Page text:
Generally speaking, you'll want your CYA to hover around 70 and your FC to be around 5. TA around 60-80 and a pH in the upper 7's (7.6-7.8). CH depends on what type of pool you have. Again, read the articles above for details.

    Step 7. Raise percentage of your SWG to start generating chlorine

    You are now a GO! Depending on your SWG, you'll want to start with a high enough percentage to generate enough FC to maintain your pool and prevent an algae outbreak. A lot of folks seem to start with 40%, wait a few hours, and then retest their FC/CC chlorine levels. Your optimal time to test is in the late afternoon/evening when the sun is down so you can get a FC measure that is less effected by the sun and/or evaporation. Your goal here is to see if the SWG is maintaining enough FC throughout the day so you never dip below your target number (again around 5 with a CYA at 70). If you are dipping too low then you need to raise the percentage on the SWG; too low, then you need reduce the percentage on your SWG.

    Please be aware that you now may have to run your pump longer to cycle the water through the SWG to manitain levels. So if you were running your pump say 6 hours a day, depending on your SWG that may now jump to 8 or even 12 hours a day depending on your pool size. On bigger pools, you may be running your pump 12 hours or more depending on how much FC your SWG makes. Some folks invest in a variable speed pump to mitigate the added energy costs because of this fact. Again, it all depends on your pool's size and particular SWG model.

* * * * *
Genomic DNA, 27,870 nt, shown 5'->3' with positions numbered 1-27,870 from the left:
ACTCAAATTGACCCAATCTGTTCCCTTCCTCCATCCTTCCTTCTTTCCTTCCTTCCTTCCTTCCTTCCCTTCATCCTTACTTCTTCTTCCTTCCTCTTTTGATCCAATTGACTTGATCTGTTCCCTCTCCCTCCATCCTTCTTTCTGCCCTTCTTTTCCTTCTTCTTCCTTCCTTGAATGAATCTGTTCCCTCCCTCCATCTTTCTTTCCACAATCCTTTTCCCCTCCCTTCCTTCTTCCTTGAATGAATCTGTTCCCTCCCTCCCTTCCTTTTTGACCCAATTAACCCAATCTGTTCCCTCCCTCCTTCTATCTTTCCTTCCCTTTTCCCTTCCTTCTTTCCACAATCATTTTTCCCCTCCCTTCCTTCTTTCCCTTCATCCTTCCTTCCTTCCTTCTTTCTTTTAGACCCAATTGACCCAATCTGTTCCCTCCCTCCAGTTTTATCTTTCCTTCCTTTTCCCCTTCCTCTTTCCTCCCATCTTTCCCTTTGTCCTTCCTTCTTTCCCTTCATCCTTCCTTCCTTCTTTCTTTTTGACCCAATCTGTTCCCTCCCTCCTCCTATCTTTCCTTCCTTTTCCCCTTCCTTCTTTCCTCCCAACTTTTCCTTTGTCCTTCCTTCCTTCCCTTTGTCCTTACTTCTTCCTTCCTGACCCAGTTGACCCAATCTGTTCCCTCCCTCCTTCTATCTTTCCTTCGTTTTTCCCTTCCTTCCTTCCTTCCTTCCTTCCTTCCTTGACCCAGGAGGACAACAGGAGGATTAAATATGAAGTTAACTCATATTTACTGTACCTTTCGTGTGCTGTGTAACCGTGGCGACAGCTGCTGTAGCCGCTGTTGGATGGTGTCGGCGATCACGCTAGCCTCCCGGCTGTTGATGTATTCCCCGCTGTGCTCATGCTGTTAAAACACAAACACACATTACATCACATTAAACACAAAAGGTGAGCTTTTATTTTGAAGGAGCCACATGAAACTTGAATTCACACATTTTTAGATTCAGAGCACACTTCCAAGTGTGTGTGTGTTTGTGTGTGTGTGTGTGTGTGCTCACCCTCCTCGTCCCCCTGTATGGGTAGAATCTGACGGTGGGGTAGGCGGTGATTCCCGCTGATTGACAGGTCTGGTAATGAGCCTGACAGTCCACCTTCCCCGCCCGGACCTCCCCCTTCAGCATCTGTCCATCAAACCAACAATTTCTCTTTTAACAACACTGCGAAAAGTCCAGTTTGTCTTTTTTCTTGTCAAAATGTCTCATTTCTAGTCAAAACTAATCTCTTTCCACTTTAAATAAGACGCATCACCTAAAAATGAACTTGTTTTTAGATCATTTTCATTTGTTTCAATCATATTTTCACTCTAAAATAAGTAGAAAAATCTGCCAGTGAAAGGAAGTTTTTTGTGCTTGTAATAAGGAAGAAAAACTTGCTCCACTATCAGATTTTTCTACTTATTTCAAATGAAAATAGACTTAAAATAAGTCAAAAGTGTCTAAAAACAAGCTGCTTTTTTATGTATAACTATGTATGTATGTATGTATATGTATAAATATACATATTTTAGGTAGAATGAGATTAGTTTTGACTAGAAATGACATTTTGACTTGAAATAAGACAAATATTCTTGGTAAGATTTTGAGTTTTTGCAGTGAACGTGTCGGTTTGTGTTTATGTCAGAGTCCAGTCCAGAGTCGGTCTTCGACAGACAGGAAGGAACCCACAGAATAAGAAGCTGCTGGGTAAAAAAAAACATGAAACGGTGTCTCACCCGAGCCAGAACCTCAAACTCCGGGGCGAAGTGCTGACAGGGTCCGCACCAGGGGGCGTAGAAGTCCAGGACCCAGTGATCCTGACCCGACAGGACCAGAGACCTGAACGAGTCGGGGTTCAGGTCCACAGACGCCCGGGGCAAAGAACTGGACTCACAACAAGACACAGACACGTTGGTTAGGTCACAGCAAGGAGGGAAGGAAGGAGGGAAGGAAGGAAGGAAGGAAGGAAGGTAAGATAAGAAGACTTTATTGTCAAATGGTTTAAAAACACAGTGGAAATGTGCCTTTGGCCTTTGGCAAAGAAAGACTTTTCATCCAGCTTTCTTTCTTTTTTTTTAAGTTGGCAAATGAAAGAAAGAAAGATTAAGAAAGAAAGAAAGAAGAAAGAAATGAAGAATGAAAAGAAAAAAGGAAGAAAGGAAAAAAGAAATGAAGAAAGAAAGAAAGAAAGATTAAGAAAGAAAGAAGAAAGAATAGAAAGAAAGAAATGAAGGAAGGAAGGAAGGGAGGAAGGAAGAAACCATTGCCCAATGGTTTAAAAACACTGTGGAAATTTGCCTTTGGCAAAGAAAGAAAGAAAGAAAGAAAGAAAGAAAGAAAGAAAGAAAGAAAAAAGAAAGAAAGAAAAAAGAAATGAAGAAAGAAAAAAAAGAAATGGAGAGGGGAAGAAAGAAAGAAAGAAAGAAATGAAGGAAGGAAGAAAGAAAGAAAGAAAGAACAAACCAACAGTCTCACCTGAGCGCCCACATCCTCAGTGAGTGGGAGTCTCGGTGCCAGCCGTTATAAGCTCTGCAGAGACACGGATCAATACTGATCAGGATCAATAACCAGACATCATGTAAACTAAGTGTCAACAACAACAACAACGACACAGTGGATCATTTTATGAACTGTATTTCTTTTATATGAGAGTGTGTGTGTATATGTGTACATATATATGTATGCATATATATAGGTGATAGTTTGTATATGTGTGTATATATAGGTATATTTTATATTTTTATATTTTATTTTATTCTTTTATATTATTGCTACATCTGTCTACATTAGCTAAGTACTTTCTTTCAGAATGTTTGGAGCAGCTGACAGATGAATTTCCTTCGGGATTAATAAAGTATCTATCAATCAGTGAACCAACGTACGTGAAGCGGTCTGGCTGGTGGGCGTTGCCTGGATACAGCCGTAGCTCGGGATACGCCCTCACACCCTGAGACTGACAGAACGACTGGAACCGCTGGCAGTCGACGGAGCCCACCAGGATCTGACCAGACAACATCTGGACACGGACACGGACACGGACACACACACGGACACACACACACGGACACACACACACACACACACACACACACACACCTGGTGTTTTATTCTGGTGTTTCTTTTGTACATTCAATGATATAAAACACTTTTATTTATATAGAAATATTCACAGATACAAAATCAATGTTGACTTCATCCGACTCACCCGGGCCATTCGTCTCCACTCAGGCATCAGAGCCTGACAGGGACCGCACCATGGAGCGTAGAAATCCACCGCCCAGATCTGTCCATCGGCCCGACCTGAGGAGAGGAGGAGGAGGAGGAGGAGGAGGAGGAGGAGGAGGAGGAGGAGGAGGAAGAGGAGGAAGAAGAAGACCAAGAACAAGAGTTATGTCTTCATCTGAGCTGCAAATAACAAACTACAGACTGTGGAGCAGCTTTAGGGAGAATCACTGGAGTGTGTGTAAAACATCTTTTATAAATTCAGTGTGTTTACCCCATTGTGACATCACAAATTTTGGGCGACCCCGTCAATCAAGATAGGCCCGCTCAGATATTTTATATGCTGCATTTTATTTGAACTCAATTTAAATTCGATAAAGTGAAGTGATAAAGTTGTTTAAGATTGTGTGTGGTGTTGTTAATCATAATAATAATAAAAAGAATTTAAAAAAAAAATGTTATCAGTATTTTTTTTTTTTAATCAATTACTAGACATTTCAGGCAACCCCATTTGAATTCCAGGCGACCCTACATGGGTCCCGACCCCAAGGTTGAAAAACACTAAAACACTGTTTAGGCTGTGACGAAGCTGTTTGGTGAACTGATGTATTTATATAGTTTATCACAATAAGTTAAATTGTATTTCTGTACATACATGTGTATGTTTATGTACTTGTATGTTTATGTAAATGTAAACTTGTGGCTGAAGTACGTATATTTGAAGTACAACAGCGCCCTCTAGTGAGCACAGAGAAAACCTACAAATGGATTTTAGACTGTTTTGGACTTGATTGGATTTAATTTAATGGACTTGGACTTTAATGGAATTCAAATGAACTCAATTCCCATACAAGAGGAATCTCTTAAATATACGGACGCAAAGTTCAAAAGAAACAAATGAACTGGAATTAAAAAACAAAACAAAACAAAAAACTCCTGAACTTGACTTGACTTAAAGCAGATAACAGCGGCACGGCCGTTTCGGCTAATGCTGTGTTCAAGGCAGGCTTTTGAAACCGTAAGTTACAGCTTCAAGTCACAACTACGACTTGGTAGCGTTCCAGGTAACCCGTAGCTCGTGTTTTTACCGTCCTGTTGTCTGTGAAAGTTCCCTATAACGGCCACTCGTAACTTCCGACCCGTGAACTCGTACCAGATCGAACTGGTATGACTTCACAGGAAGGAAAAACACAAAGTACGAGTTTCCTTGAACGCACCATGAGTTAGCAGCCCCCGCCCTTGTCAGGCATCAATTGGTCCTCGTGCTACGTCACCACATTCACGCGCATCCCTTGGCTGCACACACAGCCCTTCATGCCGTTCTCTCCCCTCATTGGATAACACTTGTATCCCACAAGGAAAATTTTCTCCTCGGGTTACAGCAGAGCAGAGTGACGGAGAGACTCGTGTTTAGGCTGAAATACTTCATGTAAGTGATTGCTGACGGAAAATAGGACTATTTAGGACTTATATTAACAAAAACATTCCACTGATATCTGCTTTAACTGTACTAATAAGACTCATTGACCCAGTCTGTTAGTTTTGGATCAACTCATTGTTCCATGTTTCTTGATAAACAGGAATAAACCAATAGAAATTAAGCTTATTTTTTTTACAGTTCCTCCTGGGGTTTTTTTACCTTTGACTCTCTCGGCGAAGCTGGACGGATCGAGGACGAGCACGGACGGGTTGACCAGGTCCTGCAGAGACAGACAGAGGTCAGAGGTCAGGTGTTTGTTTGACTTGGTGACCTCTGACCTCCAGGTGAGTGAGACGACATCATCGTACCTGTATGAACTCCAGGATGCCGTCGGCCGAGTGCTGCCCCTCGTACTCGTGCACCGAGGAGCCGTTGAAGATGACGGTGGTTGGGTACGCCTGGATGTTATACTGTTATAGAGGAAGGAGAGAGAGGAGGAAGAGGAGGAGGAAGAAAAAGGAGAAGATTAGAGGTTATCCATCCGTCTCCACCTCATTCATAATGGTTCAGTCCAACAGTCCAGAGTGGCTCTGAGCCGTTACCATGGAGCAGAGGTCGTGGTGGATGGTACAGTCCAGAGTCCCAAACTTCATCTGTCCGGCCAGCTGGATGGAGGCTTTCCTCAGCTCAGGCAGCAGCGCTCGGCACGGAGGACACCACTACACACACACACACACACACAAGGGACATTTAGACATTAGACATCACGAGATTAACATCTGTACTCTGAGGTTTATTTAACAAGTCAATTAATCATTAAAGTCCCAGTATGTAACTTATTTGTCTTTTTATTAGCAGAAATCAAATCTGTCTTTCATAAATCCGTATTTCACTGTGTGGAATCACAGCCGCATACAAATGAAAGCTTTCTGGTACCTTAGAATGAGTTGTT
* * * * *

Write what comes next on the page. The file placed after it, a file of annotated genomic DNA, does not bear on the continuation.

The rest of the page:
Step 8. Check, check, and double check your pool's chemistry

    Since this is your first install using SWG, you want to make sure there are no problems with your pool's chemistry after you are up and running. At least initially, once a day you want to test your FC/CC count as well as your TA and pH levels to ensure they are maintaining their nominal targets. It is imperative that you get this right to prevent problems down the road. Once the pool seems stabilized over a week or two, you can begin to back off testing every other day or however you feel is appropriate. Finally, you want to pay attention to your SWG's salt meter as well as do additional salt level tests throughout the season, especially if you get a lot of heavy rains. After a while you'll get a feel of how much adjusting/testing you'll need throughout the seasons based on ambient temperature and the size of your pool.

    I'd really appreciate if some of the experts could confirm the list above. I also think a list like this should be a sticky (and I can volunteer to write it after confirming and cleaning up the above).